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Tuesday, 1 October, 2002, 13:40 GMT 14:40 UK
Hear'Say's rollercoaster career
Manufactured pop group Hear'Say have split up, less than two years after winning ITV talent show Popstars.
BBC News Online looks at how the group topped the charts, only to hit reality once the TV spotlight left them.
Hear'Say, the group brought together by three judges on a TV show watched by millions, had a dramatic but short life.
The departure of Kym Marsh, who arguably had the strongest voice, left the remaining four original members - Myleene Klass, Suzanne Shaw, Danny Foster and Noel Sullivan - apparently shaken.
Hear'Say recruited a fifth member - Johnny Shentall - and limped along until finally calling it a day in October 2002.
They formed under the intense spotlight of the TV show Popstars in February 2001.
After weeks of gruelling auditions and caustic comments from the judges, the five unknowns were plucked out of thousands of hopefuls.
Initially they fared well, riding high on the popularity of the TV show, which gave them a guaranteed fanbase.
Their first single, Pure & Simple, was the fastest-selling single since records began, and topped the UK charts.
Mobbed by screaming youngsters wherever they went, the band had an instant taste of fame and fortune - something they could only dream of weeks earlier.
By April, they made chart history by becoming the first British act to top the single and album charts simultaneously with debut releases.
Their album, named Popstars after the TV show, sold 306,631 in its first week.
The band went on to do various live gigs, including BBC Radio 1's One Big Sunday, sharing the billing with S Club 7, Shaggy and Wheatus.
Only three months after they had formed, Hear'Say performed alongside musical veterans Dame Shirley Bassey and Lionel Richie, for the Duke of Edinburgh's 80th birthday concert.
It appeared that they could do no wrong.
Sure enough, the next single The Way To Your Love also rocketed to the top of the charts.
But they had to contend with the sobering fact that this song sold only a 10th of the number of their first record.
Although record stores blamed the slower sales on good weather and the song's inclusion on their album, they had also been without the massive TV and newspaper coverage they enjoyed for their first single.
With the first Popstars series long gone, they had to rely on more conventional publicity, such as giving interviews, singing live and appearing on TV and radio.
Evidence of dwindling interest emerged when hundreds of tickets for their national tour remained unsold in September 2001.
Later that month, the group triumphed at the Disney Channel childrens' awards, winning "best new chart shakers", although they failed to pick up any prizes at November's Top of the Pops awards.
From then, the slide downhill was swift. In December, Hear'Say's second album debuted at a miserable number 24 in the charts, and their first single from it reached number four.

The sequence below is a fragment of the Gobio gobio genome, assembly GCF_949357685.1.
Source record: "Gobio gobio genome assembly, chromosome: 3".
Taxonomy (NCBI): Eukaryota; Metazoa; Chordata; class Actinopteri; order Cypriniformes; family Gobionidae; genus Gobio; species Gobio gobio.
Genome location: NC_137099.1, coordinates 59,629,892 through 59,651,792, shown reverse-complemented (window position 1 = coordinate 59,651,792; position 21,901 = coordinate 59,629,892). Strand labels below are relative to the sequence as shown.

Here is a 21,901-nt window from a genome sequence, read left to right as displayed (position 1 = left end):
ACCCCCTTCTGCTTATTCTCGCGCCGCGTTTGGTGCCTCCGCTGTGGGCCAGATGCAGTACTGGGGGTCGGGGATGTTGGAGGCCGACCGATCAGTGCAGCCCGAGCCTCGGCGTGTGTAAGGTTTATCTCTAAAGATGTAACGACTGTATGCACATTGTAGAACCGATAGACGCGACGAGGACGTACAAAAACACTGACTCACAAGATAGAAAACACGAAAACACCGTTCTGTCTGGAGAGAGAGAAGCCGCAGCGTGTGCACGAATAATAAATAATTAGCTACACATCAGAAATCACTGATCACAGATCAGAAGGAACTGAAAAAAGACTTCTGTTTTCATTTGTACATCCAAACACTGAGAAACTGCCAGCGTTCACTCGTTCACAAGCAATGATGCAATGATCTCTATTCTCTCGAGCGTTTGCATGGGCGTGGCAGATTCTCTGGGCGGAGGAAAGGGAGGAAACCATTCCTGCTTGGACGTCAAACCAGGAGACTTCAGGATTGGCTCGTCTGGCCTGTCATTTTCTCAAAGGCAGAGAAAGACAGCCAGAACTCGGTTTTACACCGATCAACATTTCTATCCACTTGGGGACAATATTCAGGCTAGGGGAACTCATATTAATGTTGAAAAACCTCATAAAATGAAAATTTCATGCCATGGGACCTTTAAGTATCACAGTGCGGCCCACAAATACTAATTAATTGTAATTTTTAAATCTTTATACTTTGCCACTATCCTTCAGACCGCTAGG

By the beginning of 2002, Kym Marsh quit to pursue a solo career - amid lurid tabloid tales of rows with Myleene Klass.
Auditions were held to to find a new member, reviving interest in Hear'Say.
But when Johnny Shentall was chosen as Marsh's replacement, fans cried foul - it turned out the new man was an old hand at pop. He had already had a short chart career in a group called Boom! and was engaged to former Steps singer Lisa Scott-Lee.
Lawyers stepped in to warn the media off implying the selection process had been anything but fair.
In March, however, a planned tour was cancelled with six months to spare - to allow Johnny Shentall to "settle in".
Trouble turned to humilation when Liberty X, a group formed by unsuccessful contestants from Popstars, finally started to achieve bona fide stardom.
They shrugged off their "Popstars rejects" tag by storming to number one in May 2002 with Just A Little.
Worse, they repeated the success with Got To Have Your Love in September.
In between these hits, Kym Marsh married actor boyfriend Jack Ryder - inviting Liberty X's members rather than Hear'Say.
With Liberty X storming ahead - plus Pop Idol spawning a new generation of TV-friendly singers - Hear'Say started to look old hat.
Their profile sank - only surfacing in July when they had to flee a motorway service station on the M1 after a man brandished a fake gun.
Hear'Say's story is a brief one, but it is not unique.
The Spice Girls and Take That dwindled after losing Geri Halliwell and Robbie Williams.
Kym Marsh - who sold her wedding to a celebrity magazine while Hear'Say were floundering - now fancies her chances of following Halliwell and Williams to get some kind of solo success.
As for the others, they will be left to try their luck at getting fame again - but this time, without the help of a TV channel's light entertainment department.
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